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Adobe’s Subscription Move

Posted on Wednesday, May 29th 2013

According to Gartner’s Forecast Overview: Public Cloud Services, Worldwide, 2011-2016, 4Q12 Update worldwide spending on public cloud services is estimated to have grown 19% last year to $110.3 billion. The market is projected to grow 18% annually over the period 2011 through 2016 to be worth $76.9 billion by the year 2016. Within the market, SaaS segment is expected to grow 20% annually from $13.5 billion in 2011 to $32.8 billion in 2016.

Adobe’s Financials

But despite the projected increase in spending, Adobe’s (Nasdaq:ADBE) Q1 revenues fell 13% over the quarter and 4% over the year to $1.008 billion. Revenues were still ahead of the Street’s target of $985.7 million. EPS of $0.35 was also ahead of market’s projected earnings of $0.31 but fell 39% over the year.

By segment, revenues from Digital Media Solutions fell 18% over the quarter to $688 million. Adobe’s move to a subscription-based model continued as they added more than 153,000 net new paid subscriptions for the Creative Cloud segment. The increasing growth of mobile devices helped drive growth in Digital Marketing segment revenues, which increased 20% over the year to $215.0 million.

For the current quarter, Adobe projects revenues of $0.96 billion-$1.03 billion with EPS of $0.29-$0.35. The Street was looking for earnings of $0.24 for the quarter. Adobe expects to end the year with EPS of $1.45, surpassing market estimates of $1.41.

Adobe’s Mobile & Cloud Focus
Adobe is seeing significant traction in mobile device usage. Within the digital marketing segment, mobile transactions amounted to 25% of total transactions for the quarter, compared with 22% a quarter ago. To continue this growth, Adobe recently announced plans to acquire Thumb Labs, a mobile app developer. Thumb Labs was founded three years ago and has made mobile apps for other organizations that are online platforms that help people look for and find creative work.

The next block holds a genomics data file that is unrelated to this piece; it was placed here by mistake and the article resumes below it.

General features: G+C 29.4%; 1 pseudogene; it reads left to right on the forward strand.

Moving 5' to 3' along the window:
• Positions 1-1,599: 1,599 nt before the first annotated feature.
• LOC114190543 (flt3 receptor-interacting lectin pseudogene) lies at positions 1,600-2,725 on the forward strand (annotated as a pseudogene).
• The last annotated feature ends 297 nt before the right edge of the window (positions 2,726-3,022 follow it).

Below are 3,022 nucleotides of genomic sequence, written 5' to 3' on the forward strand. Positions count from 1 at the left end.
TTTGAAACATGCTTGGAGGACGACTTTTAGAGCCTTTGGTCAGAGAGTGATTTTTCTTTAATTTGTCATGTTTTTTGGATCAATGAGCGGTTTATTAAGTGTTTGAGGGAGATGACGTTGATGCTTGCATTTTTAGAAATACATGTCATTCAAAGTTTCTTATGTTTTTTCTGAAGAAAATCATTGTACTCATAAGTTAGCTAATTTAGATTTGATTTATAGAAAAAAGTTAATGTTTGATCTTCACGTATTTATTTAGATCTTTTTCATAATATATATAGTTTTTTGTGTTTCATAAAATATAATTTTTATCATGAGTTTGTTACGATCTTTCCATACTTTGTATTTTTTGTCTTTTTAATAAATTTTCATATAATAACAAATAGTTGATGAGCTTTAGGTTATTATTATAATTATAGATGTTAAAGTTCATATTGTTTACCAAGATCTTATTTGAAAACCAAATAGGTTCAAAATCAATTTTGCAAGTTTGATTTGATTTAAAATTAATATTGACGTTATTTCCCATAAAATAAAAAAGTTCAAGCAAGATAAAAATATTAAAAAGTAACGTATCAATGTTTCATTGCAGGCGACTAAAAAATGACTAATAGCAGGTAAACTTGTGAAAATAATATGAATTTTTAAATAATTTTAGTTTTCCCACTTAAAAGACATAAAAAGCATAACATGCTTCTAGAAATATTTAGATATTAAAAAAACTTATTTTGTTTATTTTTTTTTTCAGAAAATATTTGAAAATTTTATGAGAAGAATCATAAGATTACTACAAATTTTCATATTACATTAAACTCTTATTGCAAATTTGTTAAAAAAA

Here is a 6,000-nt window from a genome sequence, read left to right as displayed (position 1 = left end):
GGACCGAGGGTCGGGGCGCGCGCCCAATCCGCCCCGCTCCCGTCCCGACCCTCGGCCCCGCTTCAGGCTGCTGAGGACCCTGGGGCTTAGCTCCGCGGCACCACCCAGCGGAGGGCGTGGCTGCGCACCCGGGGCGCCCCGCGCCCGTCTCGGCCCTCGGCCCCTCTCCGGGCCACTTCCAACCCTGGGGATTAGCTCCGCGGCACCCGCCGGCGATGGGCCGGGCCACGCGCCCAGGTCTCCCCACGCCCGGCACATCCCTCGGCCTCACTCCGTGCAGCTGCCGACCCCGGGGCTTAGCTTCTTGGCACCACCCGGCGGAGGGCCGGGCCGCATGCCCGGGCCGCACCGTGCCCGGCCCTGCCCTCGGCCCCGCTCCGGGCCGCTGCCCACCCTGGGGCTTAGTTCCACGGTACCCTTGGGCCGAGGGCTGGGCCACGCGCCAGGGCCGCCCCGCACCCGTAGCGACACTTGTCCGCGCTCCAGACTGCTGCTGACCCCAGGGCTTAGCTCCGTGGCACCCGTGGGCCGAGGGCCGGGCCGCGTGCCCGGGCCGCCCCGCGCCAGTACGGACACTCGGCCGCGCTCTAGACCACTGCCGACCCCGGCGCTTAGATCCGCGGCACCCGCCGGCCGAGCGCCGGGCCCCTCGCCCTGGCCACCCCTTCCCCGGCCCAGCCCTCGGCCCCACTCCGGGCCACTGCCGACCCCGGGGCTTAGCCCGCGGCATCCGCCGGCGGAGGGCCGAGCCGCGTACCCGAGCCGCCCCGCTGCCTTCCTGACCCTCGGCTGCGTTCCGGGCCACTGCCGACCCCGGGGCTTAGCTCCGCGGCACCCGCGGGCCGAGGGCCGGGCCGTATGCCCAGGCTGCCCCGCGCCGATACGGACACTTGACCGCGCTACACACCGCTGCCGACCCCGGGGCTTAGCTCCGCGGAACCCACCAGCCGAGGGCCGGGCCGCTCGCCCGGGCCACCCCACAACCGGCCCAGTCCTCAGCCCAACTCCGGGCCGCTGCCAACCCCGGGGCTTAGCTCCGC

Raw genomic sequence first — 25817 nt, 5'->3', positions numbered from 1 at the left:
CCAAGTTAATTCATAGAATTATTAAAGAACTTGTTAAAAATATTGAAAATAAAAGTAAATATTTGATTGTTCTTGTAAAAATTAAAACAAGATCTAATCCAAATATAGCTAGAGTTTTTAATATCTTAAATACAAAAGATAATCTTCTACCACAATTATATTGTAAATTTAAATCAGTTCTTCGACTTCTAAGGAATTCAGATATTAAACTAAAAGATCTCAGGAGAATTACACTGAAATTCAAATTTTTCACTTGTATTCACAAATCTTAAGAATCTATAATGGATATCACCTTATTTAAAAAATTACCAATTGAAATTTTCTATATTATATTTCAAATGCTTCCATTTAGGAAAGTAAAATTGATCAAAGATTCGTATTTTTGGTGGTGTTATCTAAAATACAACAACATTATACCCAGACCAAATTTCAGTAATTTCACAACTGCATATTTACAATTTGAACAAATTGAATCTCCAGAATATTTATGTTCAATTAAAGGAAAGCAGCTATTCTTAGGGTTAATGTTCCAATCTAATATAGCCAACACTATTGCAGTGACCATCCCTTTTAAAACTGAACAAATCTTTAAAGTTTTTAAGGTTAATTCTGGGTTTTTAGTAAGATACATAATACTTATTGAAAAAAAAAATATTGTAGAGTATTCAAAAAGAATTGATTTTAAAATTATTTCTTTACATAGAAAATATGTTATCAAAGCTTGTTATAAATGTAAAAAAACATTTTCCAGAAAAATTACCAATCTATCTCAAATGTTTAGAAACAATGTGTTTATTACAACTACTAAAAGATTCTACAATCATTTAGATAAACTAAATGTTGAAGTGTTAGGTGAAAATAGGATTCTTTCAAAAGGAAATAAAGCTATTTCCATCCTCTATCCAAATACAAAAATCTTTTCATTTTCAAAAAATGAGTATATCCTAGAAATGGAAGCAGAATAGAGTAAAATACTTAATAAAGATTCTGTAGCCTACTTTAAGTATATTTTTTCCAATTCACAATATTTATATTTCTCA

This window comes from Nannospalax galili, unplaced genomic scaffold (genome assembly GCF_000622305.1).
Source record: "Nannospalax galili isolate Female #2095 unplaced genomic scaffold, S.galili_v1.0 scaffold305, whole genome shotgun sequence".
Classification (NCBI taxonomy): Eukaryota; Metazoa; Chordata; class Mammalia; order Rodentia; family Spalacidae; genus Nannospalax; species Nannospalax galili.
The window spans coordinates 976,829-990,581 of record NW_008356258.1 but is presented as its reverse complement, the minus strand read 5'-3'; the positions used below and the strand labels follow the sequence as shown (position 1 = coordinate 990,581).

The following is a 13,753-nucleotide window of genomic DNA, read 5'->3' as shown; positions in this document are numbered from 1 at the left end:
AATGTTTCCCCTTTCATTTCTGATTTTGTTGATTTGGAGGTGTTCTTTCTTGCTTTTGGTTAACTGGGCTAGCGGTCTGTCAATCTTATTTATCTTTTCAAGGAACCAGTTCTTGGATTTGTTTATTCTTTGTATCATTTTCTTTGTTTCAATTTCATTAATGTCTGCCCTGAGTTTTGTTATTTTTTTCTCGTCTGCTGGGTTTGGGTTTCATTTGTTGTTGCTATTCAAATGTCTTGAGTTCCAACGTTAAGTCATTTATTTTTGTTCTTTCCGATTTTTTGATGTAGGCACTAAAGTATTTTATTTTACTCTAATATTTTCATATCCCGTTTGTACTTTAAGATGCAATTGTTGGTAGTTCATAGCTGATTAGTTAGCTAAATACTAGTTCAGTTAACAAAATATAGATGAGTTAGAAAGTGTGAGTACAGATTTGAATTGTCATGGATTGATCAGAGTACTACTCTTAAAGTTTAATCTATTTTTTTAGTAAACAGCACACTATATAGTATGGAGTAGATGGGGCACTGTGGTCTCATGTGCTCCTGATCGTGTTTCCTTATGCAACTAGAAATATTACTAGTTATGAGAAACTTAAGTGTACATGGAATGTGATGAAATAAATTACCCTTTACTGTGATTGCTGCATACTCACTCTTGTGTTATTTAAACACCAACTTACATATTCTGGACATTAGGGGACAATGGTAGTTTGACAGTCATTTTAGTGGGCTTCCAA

As part of their product expansion within the segment, they recently launched Primetime, a product aimed at providing cable companies and broadcasters the ability to distribute TV content to Internet-connected devices. Adobe launched the service with Comcast and NBC Sports. Through their apps, these companies are able to provide their content on iOS- and Android-based devices.

Adobe is also expanding their presence in the cloud by moving away from the permanent software license model to a subscription model. Earlier this month, Adobe announced that all upgrades for their key products will now be available through a subscription model. Enterprises will now have to buy annual subscriptions licenses for their products, including the popular Creative Cloud Suite and other products such as Photoshop, Illustrator, and InDesign. For the consumer side, the move will impact products such as Acrobat, Lightroom, Photoshop Elements, and Premiere Elements.

Adobe believes the move will help them both speed up their migration to the cloud and speed up delivery of software upgrades to clients. Analysts believe that most technology professionals realize that the packaged software products are coming to an end. Microsoft has been migrating to a subscription model for their Office suite and Adobe’s move should not be a surprise to IT professionals. For those resisting the move, Adobe will continue to sell the packaged goods, but it will no longer release upgrades to those versions.

Adobe’s stock is trading at $42.91 with a market capitalization of $21.54 billion. It touched a year high of $47.17 earlier this month.


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